SPRINGFIELD – Starting a small business is tough; starting one in Illinois is even more difficult.
Over the years, Illinois lawmakers have created a system that could make even the most intrepid entrepreneur shudder.
The Land of Lincoln is a tough place to do business, to be sure.
For example, Office Depot has been capturing plenty of headlines.
The company recently merged with OfficeMax, and its executives were pondering whether to use OfficeMax’s Naperville, Ill., headquarters or Office Depot’s Boca Raton, Fla., site.
The Sunshine State won out.
It’s not hard to figure out why.
n Illinois has a corporate tax rate of 9.5 percent (7 percent income, 2.5 percent personal property replacement tax), while Florida has a 5.5 percent corporate tax rate.
n Illinois has a personal tax rate of 5 percent, while Florida has none.
n For every $100 worth of payroll, Illinois employers pay an average of $2.81 for workers’ compensation insurance, compared to $1.84 in Florida.
n Illinois’ minimum wage is $8.25 per hour, compared to $7.79 in Florida.
But a company as big as Office Depot has the political clout to go to the Illinois General Assembly and push for special tax breaks. In fact, the Senate endorsed such a proposal, though it never came up for a vote in the House.
For a small entrepreneur, the story is quite different.
They lack clout to cut sweetheart deals with politicians. And yet, they have to compete against large corporations that do get such deals. More significantly, Illinois small businesses are saddled with the state’s burdensome taxes and regulations.
You see, it’s not just Florida that Illinois has trouble competing against.
It’s just about every state that has a leg up on the Land of Lincoln.
n A study conducted by the state of Oregon found that Illinois has the fourth-highest workers’ compensation rates in the nation.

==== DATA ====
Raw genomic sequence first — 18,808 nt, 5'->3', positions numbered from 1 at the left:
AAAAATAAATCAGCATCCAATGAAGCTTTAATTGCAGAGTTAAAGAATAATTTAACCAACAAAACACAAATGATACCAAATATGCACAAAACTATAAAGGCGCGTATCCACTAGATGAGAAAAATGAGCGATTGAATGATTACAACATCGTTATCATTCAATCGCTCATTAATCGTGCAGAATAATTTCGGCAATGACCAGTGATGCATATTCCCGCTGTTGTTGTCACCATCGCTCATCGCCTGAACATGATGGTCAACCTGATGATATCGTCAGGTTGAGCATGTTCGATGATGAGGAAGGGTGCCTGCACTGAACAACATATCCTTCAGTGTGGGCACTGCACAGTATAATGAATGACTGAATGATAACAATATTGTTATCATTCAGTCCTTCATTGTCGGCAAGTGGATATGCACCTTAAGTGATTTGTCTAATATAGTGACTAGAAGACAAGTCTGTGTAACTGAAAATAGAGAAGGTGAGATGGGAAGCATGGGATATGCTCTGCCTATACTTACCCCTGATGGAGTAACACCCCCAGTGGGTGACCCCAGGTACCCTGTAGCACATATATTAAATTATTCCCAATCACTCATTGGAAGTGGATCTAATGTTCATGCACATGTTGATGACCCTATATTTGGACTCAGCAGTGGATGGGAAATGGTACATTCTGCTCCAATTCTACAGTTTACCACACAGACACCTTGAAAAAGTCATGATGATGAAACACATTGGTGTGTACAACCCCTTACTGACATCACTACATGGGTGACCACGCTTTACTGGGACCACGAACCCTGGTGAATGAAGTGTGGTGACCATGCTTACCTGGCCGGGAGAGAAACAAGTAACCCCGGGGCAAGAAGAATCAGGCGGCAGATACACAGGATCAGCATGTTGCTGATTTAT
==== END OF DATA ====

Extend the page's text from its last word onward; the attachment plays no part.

n Illinois also has the fourth-highest minimum wage in the nation.
n Illinois’ corporate tax rates ranks, you guessed it, the fourth highest in the nation.
n Given those numbers, it’s little wonder that Illinois has the 11th-lowest rate of entrepreneurship in the U.S., according to the Kauffman Entrepreneurial Index.
And small businesses are the major job generators in the economy.
According to the U.S. Small Business Administration, small firms employ just more than half of the private sector workforce and created nearly two-thirds of the nation’s net new jobs over the past 15 years.
Please keep in mind, every big company started out small.
Not all that long ago, Apple was an idea of Steve Jobs, who was running the business out of his home’s garage. The same could be said of Amazon, which not that long ago was just a fledgling startup in Seattle.
Small firms are the ones most hurt by the Prairie State’s backward approach to taxes and regulation.
There seems to be a mindset among Illinois lawmakers that business is a bottomless pit from which they can continue to extract money.
According to a 2013 Bradley University/University of Tennessee study, 25 percent of small businesses fail in their first year, and 73 percent go under within a decade.
Those are pretty daunting odds.
Not surprisingly, entrepreneurs look for places to start a business where they are most likely to succeed.
And increasingly, they are concluding that Illinois is not one of those places.
But the secret to turning things around is pretty straightforward: lower taxes and fewer regulations for all businesses and individuals – not just the politically favored.
With that, more people will be willing to take a chance on Illinois.
Note to readers: Scott Reeder’s column is underwritten by the Illinois Policy Institute.